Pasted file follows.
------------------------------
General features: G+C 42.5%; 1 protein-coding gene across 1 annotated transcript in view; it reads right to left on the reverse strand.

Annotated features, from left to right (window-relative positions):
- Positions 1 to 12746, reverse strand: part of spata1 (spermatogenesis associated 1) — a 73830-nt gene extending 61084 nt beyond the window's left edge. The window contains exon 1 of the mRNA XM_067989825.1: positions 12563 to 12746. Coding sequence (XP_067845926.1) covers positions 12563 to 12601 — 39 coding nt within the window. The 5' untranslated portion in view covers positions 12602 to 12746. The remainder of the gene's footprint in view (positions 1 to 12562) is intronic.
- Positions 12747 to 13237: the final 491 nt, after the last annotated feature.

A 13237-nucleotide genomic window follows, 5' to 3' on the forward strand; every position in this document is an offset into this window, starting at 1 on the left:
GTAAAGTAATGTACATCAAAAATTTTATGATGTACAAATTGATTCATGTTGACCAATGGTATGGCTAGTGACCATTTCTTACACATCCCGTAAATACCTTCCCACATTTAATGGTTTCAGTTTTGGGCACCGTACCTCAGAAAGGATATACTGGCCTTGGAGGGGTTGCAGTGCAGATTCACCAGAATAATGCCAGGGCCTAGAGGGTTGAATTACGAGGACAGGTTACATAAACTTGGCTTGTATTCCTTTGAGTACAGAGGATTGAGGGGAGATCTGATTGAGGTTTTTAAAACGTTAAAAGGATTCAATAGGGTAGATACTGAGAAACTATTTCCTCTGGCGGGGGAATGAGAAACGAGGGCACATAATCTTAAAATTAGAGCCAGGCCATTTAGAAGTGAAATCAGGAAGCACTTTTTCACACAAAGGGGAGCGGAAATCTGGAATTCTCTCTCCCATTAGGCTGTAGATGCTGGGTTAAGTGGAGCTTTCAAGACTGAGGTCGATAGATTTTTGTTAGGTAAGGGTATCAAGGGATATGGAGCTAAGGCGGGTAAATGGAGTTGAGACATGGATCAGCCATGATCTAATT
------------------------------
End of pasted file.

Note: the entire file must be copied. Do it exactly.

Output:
General features: G+C 42.5%; 1 protein-coding gene across 1 annotated transcript in view; it reads right to left on the reverse strand.

Annotated features, from left to right (window-relative positions):
- Positions 1 to 12746, reverse strand: part of spata1 (spermatogenesis associated 1) — a 73830-nt gene extending 61084 nt beyond the window's left edge. The window contains exon 1 of the mRNA XM_067989825.1: positions 12563 to 12746. Coding sequence (XP_067845926.1) covers positions 12563 to 12601 — 39 coding nt within the window. The 5' untranslated portion in view covers positions 12602 to 12746. The remainder of the gene's footprint in view (positions 1 to 12562) is intronic.
- Positions 12747 to 13237: the final 491 nt, after the last annotated feature.

A 13237-nucleotide genomic window follows, 5' to 3' on the forward strand; every position in this document is an offset into this window, starting at 1 on the left:
GTAAAGTAATGTACATCAAAAATTTTATGATGTACAAATTGATTCATGTTGACCAATGGTATGGCTAGTGACCATTTCTTACACATCCCGTAAATACCTTCCCACATTTAATGGTTTCAGTTTTGGGCACCGTACCTCAGAAAGGATATACTGGCCTTGGAGGGGTTGCAGTGCAGATTCACCAGAATAATGCCAGGGCCTAGAGGGTTGAATTACGAGGACAGGTTACATAAACTTGGCTTGTATTCCTTTGAGTACAGAGGATTGAGGGGAGATCTGATTGAGGTTTTTAAAACGTTAAAAGGATTCAATAGGGTAGATACTGAGAAACTATTTCCTCTGGCGGGGGAATGAGAAACGAGGGCACATAATCTTAAAATTAGAGCCAGGCCATTTAGAAGTGAAATCAGGAAGCACTTTTTCACACAAAGGGGAGCGGAAATCTGGAATTCTCTCTCCCATTAGGCTGTAGATGCTGGGTTAAGTGGAGCTTTCAAGACTGAGGTCGATAGATTTTTGTTAGGTAAGGGTATCAAGGGATATGGAGCTAAGGCGGGTAAATGGAGTTGAGACATGGATCAGCCATGATCTAATT